CUs Still Behind on Youth Marketing, Charges USC's 21-Year-Old Director
The blunt-talking Ho, a junior business major at the University of Southern California who has been serving on the board of the California CU for two years and now finds himself preaching to CU groups on Gen Y, faults CUs for operating stodgy, "unworkable Web sites that often are unprofessional and a turnoff to young people."
Addressing a throng of volunteers and CEOs at the annual National Directors' Convention here, Ho said banks seem to have caught on quicker than CUs in attracting young people because, for one thing, their online sites are more attractive and utilitarian. He pointed to Wells Fargo as an example.
As often mentioned in CU groups, perhaps it is simply the graying of CU boards that remain a continuing hindrance in CU youth marketing, maintained Ho, who at the directors convention was introduced by his boss, Gary Perez, president/CEO of the $346 million USC.
Ho has filled the so-called student seat, part of the USC board structure for years. But Ho, as acknowledged by Perez, has been far more forthcoming in expressing his opinions and helping guide new policies designed to draw more college business. "He's really a phenomenon," said Perez.
In his remarks to the directors convention, Ho said CUs in their online marketing fail to emphasize specific rewards and paybacks for students on particular products that might catch their attention.
There is one under 30 group of students who he defined as "rate and reward mongers," a segment that has very simple needs on money transfers and other services. But there is a second group "that is oblivious to financial institutions" and must be reached through word of mouth. And still a third group is strictly service and relationship oriented. The key, said Ho, is for CUs to learn the techniques and approach to identify which group is most workable.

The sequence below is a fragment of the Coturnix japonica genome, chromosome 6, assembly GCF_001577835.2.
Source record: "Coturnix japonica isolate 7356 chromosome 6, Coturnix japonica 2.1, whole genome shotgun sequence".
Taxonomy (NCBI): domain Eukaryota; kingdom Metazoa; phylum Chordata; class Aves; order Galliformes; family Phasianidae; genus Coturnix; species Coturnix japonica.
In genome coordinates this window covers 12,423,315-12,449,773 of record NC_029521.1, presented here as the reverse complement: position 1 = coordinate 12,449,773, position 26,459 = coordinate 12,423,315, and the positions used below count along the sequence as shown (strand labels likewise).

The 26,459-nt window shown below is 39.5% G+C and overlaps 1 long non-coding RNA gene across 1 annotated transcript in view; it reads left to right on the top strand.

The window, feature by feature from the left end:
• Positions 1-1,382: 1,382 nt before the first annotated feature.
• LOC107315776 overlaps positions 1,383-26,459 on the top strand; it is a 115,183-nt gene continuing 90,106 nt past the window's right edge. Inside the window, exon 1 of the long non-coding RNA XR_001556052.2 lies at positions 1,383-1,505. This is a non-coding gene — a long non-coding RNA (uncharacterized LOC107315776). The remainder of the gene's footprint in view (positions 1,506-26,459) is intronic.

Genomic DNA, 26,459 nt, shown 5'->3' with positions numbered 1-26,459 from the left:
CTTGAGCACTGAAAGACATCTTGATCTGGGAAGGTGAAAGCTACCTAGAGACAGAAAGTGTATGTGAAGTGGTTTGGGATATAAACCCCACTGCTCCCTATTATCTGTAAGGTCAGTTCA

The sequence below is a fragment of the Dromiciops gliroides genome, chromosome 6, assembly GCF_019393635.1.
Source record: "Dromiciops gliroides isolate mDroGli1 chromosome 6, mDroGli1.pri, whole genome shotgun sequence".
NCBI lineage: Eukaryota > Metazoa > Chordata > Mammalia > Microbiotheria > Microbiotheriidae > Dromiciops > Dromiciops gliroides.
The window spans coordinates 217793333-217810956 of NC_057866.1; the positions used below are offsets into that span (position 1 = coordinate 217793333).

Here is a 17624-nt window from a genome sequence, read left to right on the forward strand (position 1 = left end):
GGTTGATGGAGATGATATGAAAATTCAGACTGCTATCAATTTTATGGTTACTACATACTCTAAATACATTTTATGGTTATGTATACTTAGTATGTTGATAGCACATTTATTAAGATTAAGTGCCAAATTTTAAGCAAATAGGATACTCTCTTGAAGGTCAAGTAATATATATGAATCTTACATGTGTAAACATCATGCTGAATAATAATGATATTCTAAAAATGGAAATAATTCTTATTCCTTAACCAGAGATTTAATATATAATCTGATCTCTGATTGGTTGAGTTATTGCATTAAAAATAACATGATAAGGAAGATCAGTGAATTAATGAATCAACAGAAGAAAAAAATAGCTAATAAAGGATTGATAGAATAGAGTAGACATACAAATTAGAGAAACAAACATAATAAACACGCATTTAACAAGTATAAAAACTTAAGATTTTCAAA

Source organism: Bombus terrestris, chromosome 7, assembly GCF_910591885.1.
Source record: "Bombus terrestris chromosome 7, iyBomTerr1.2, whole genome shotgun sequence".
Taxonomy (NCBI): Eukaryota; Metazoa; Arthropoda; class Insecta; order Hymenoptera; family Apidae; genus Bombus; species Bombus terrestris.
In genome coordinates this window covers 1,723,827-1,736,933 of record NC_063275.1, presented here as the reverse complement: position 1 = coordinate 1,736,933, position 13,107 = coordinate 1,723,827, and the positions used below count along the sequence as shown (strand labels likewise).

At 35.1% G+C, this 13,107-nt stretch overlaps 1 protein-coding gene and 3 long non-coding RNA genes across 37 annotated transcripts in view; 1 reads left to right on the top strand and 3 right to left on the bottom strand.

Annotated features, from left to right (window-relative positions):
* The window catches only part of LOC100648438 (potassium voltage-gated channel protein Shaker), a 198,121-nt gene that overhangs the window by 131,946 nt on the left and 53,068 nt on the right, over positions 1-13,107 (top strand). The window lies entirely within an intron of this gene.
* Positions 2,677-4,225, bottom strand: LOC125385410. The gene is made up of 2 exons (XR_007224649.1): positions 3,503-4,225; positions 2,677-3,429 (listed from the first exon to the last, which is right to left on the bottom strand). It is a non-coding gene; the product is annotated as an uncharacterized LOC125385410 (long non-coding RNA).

"The first group is perhaps the most elusive, as they are the ones that are extremely financially savvy and transfer their money around every time there is a new CD out with a higher interest rate," said Ho. "The second group are the ones that get their financial advice from their parents or friends."
The best way to attain their business, he said, is through relatives or word of mouth. "Finally, the third group are those that still look to their financial institutions for solid advice, and perhaps the group with the most potential to use more products and services."
The ideal way to approach this group, he advised, "is still with superior customer support."
Ho, who three months ago joined Glatt Consulting of Washington to provide advice on Gen Y marketing, said CUs have "generally been a bit stagnant by nature," with average age of a CU member underscoring that lack of change. Moreover, the problem is compounded with CU boards having the average director over 50 "and probably increasing every year."
In hooking up with the Glatt firm, headed by Tom Glatt Jr., whose father is president/CEO of Continental FCU of Tempe, Ariz., Ho said his title of Gen Y strategy consultant includes working with CUs on online marketing, including blogs, Facebook, YouTube, in addition to recruiting younger board members.
In his remarks to the directors' convention, Perez, the CEO, stressed the continuing Gen Y product development work of USC over the years, advocating more CUs enter the student loan market "and start competing with ING, HSBC and other institutions." In addition, CUs have to investigate the social lending phenomenon of peer-to-peer transactions ala Zopa, the British firm that has sought to sign up U.S. CUs.
As for Ho, Perez said he found his youthful director "refreshing because of his excitement and enthusiasm." On several occasions, USC has had to change the graphics or the operation of online systems as a result of Ho's suggestions.
Discussing the economic plight of peer CUs in Southern California, Perez said his CU is hardly immune from the negative forces brought on by foreclosures but has managed to retain a profit because of conservative policies and is well positioned should there be any further erosion of asset quality. Still, USC's ROA "is at 0.4 or 0.5, below the 1.25% of a decade ago."